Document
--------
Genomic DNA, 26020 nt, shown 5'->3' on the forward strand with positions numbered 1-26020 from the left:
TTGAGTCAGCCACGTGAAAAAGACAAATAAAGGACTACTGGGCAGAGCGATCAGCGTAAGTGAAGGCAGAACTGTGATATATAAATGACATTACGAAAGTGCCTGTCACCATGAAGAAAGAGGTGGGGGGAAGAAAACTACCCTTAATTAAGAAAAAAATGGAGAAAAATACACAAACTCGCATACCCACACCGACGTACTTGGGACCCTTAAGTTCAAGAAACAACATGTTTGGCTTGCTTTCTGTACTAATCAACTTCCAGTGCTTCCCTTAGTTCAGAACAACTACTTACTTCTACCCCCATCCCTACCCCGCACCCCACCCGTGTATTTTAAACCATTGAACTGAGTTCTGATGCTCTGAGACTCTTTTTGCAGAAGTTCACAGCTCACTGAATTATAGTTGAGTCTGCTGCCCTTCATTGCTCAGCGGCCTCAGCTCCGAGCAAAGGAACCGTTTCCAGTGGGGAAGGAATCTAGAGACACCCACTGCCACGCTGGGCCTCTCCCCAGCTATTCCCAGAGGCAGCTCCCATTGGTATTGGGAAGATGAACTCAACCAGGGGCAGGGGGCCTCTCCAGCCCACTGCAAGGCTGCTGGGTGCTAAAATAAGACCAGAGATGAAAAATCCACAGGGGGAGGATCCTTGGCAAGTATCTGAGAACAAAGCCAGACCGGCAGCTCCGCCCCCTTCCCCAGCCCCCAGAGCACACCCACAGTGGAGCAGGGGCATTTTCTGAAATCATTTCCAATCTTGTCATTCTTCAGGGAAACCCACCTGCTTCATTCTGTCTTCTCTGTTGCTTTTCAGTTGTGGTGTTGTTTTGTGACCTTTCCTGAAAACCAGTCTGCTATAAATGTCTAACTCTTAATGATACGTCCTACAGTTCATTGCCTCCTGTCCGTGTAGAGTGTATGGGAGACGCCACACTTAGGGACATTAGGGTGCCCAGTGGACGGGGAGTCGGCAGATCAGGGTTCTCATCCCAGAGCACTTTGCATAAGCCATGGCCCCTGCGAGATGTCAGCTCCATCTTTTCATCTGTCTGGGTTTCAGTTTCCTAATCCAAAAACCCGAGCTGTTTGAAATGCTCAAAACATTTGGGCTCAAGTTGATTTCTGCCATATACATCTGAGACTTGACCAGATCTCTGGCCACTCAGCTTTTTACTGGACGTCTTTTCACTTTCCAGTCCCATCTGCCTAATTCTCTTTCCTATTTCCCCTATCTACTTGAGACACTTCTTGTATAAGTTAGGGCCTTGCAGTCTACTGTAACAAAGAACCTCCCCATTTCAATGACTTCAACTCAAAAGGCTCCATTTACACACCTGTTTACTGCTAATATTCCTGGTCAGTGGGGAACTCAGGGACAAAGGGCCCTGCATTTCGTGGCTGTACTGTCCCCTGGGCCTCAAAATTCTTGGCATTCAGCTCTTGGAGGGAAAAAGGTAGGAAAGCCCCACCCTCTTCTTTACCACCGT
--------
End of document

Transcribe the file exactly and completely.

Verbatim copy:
Genomic DNA, 26020 nt, shown 5'->3' on the forward strand with positions numbered 1-26020 from the left:
TTGAGTCAGCCACGTGAAAAAGACAAATAAAGGACTACTGGGCAGAGCGATCAGCGTAAGTGAAGGCAGAACTGTGATATATAAATGACATTACGAAAGTGCCTGTCACCATGAAGAAAGAGGTGGGGGGAAGAAAACTACCCTTAATTAAGAAAAAAATGGAGAAAAATACACAAACTCGCATACCCACACCGACGTACTTGGGACCCTTAAGTTCAAGAAACAACATGTTTGGCTTGCTTTCTGTACTAATCAACTTCCAGTGCTTCCCTTAGTTCAGAACAACTACTTACTTCTACCCCCATCCCTACCCCGCACCCCACCCGTGTATTTTAAACCATTGAACTGAGTTCTGATGCTCTGAGACTCTTTTTGCAGAAGTTCACAGCTCACTGAATTATAGTTGAGTCTGCTGCCCTTCATTGCTCAGCGGCCTCAGCTCCGAGCAAAGGAACCGTTTCCAGTGGGGAAGGAATCTAGAGACACCCACTGCCACGCTGGGCCTCTCCCCAGCTATTCCCAGAGGCAGCTCCCATTGGTATTGGGAAGATGAACTCAACCAGGGGCAGGGGGCCTCTCCAGCCCACTGCAAGGCTGCTGGGTGCTAAAATAAGACCAGAGATGAAAAATCCACAGGGGGAGGATCCTTGGCAAGTATCTGAGAACAAAGCCAGACCGGCAGCTCCGCCCCCTTCCCCAGCCCCCAGAGCACACCCACAGTGGAGCAGGGGCATTTTCTGAAATCATTTCCAATCTTGTCATTCTTCAGGGAAACCCACCTGCTTCATTCTGTCTTCTCTGTTGCTTTTCAGTTGTGGTGTTGTTTTGTGACCTTTCCTGAAAACCAGTCTGCTATAAATGTCTAACTCTTAATGATACGTCCTACAGTTCATTGCCTCCTGTCCGTGTAGAGTGTATGGGAGACGCCACACTTAGGGACATTAGGGTGCCCAGTGGACGGGGAGTCGGCAGATCAGGGTTCTCATCCCAGAGCACTTTGCATAAGCCATGGCCCCTGCGAGATGTCAGCTCCATCTTTTCATCTGTCTGGGTTTCAGTTTCCTAATCCAAAAACCCGAGCTGTTTGAAATGCTCAAAACATTTGGGCTCAAGTTGATTTCTGCCATATACATCTGAGACTTGACCAGATCTCTGGCCACTCAGCTTTTTACTGGACGTCTTTTCACTTTCCAGTCCCATCTGCCTAATTCTCTTTCCTATTTCCCCTATCTACTTGAGACACTTCTTGTATAAGTTAGGGCCTTGCAGTCTACTGTAACAAAGAACCTCCCCATTTCAATGACTTCAACTCAAAAGGCTCCATTTACACACCTGTTTACTGCTAATATTCCTGGTCAGTGGGGAACTCAGGGACAAAGGGCCCTGCATTTCGTGGCTGTACTGTCCCCTGGGCCTCAAAATTCTTGGCATTCAGCTCTTGGAGGGAAAAAGGTAGGAAAGCCCCACCCTCTTCTTTACCACCGT